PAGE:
Winter break 2014. I decided to take a solo trip to Hampi in Karnataka- a UNESCO World Heritage site. I had seen some pictures of the ruins and was very fascinated by the name- Tungabhadra river that flows through the region. I jumped on to a train from Bhubaneswar (my home at the time) to Hospete (the nearest railway station from Hampi) and booked a homestay there for a week. Well, Hampi island did not have any hotels, just quaint little homestays with local families. I decided to take the train, rather than a more comfortable flight to Bengaluru, to revisit my childhood of cross-country train rides.
After a long 24-hour journey passing through the changing landscape of coastal Odisha, rice paddies of Andhra Pradesh and farms of Karnataka, and many plates of Idli and coconut chutney, I arrived in Hospete just before dawn. I then took a shared autorickshaw for the 30-minute ride to Hampi. As we got closer to our destination, the landscape started to change into boulders, and more boulders and mountains of boulders. The last leg of crossing the Tungabhadra had to be done on a coracle- the only option.
I spent the next few days exploring the ruins, rock cut temples and monolithic stone carved statues – all accompanied by stories of the bygone Vijayanagar empire, either walking or riding my rented scooty. The homestay I was staying at was the home of an aged Kannada couple. They had a French bakery and café in the courtyard with a Nepalese chef (truly multi-cultural) who made the freshest and yummiest Croissants I have ever had in India! Luckily, he gave me lessons.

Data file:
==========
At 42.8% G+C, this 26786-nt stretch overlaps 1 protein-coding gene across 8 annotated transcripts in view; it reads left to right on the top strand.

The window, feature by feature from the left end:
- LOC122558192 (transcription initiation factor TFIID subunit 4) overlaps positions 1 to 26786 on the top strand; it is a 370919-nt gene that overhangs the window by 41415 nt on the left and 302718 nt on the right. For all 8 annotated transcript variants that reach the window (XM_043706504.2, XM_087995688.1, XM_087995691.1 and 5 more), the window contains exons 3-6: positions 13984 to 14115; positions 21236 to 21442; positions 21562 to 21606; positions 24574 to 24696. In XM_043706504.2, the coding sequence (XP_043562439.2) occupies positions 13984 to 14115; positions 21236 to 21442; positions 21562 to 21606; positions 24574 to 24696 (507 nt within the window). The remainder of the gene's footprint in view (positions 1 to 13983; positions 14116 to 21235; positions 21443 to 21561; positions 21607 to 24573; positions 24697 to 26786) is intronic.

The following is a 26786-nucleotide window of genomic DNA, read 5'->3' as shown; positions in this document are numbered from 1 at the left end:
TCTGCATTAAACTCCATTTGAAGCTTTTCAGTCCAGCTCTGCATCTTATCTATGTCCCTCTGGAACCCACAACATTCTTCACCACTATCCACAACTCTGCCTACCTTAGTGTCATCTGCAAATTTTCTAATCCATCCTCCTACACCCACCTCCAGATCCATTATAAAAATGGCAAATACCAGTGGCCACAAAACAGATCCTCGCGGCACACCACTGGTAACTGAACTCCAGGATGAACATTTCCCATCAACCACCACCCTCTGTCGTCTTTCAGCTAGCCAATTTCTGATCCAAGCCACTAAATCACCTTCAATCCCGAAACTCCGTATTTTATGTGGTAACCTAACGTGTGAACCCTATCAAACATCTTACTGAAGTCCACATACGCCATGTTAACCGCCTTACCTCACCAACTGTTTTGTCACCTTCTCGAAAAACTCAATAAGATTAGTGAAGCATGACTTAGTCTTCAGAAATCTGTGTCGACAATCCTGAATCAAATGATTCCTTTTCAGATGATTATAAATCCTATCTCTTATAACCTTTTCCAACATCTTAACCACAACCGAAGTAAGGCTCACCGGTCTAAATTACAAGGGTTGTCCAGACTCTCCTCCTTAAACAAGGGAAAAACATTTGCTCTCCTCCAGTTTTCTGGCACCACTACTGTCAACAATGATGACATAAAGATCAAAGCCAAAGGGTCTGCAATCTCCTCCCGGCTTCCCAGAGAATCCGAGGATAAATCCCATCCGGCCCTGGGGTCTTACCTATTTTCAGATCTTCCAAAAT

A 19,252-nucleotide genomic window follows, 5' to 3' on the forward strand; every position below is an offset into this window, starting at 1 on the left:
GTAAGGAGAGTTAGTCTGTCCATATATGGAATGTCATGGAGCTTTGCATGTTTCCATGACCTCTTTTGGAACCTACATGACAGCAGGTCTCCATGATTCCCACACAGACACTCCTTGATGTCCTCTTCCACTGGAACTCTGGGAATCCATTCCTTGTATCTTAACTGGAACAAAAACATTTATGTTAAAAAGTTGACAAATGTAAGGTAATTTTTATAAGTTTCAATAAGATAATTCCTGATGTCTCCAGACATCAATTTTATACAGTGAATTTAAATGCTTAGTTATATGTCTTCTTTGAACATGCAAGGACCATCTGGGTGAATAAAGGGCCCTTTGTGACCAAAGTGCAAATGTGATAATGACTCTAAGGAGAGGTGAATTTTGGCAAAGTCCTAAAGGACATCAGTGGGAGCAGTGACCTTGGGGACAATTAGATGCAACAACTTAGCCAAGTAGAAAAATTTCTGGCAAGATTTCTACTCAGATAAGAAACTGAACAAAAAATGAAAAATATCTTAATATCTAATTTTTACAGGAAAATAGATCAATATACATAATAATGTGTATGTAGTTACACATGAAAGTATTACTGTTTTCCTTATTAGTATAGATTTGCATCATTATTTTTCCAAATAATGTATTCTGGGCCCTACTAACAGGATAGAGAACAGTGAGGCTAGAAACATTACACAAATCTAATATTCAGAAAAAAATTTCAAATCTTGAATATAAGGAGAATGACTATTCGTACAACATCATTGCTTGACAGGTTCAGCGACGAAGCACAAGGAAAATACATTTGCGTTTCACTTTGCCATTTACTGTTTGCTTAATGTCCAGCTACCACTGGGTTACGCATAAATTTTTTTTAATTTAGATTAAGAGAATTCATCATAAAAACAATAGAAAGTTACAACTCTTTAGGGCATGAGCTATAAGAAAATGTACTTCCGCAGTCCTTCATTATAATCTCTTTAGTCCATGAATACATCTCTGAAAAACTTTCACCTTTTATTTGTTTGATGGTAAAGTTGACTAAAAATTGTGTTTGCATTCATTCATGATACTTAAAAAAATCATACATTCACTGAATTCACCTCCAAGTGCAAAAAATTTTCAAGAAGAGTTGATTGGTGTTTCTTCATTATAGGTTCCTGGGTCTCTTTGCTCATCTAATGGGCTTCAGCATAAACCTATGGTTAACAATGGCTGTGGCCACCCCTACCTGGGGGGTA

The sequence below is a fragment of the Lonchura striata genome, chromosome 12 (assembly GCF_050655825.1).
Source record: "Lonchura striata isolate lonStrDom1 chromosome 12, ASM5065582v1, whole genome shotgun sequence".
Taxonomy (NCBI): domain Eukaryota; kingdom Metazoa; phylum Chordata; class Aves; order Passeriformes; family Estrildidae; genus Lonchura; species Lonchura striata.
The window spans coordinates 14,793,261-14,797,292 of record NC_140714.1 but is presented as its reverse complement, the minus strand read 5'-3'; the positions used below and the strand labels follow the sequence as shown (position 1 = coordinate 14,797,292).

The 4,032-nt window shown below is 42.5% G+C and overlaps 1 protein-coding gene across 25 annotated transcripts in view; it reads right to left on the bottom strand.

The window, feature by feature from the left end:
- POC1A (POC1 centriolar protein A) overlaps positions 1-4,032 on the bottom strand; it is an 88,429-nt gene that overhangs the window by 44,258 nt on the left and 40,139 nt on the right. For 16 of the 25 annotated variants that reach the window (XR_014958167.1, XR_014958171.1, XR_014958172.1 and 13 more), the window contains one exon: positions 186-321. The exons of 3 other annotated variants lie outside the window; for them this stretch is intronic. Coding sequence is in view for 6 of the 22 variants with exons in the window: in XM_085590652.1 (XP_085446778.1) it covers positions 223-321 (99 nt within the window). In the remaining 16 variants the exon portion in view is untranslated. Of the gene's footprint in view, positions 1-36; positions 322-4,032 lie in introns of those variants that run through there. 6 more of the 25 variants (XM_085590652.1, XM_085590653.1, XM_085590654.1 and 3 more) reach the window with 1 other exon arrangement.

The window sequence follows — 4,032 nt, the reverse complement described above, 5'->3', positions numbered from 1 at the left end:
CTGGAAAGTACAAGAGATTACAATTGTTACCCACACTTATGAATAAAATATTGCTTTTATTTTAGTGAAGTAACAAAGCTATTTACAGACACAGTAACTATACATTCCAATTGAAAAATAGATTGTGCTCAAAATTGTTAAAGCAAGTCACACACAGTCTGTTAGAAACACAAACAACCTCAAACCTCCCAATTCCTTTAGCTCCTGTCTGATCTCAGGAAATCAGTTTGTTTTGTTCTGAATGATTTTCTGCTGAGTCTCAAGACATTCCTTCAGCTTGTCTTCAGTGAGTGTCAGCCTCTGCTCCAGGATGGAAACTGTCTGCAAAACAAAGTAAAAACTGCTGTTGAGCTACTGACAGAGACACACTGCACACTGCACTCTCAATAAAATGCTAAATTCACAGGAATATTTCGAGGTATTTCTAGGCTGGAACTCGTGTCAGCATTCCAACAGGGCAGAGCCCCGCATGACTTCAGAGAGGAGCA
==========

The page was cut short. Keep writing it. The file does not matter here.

The tourists included a lot of locals as well as backpackers from Europe and Israel. This meant there were lots of little cafes serving Italian, French and Israeli cuisine along side traditional Kannadiga food. The evenings were spent in the company of fellow travelers sharing stories, playing music and enjoying good food. There was also an open-air movie theatre by the river, under the moonlight where I enjoyed movie nights. Here are some snapshots of Hampi and its many wonders.
Hampi was truly one of the most memorable and enchanting little towns I have visited. And really safe too! In my experience, it is one of the most tourist friendly and budget friendly destinations in India. One can be as busy or as relaxed as one wishes. Lost in the ruins, it seems time has stood still since 1500s- the Vijayanagar Empire. One does not need to be a history or architecture enthusiast to enjoy this magical town as it has so much more to offer. Sometimes, it is these little specs on the map that we do not really hear about that turn out to be such gems.
Anahita Suri, Assistant Professor, School of Fashion Design, Unitedworld Institute of Design (UID)
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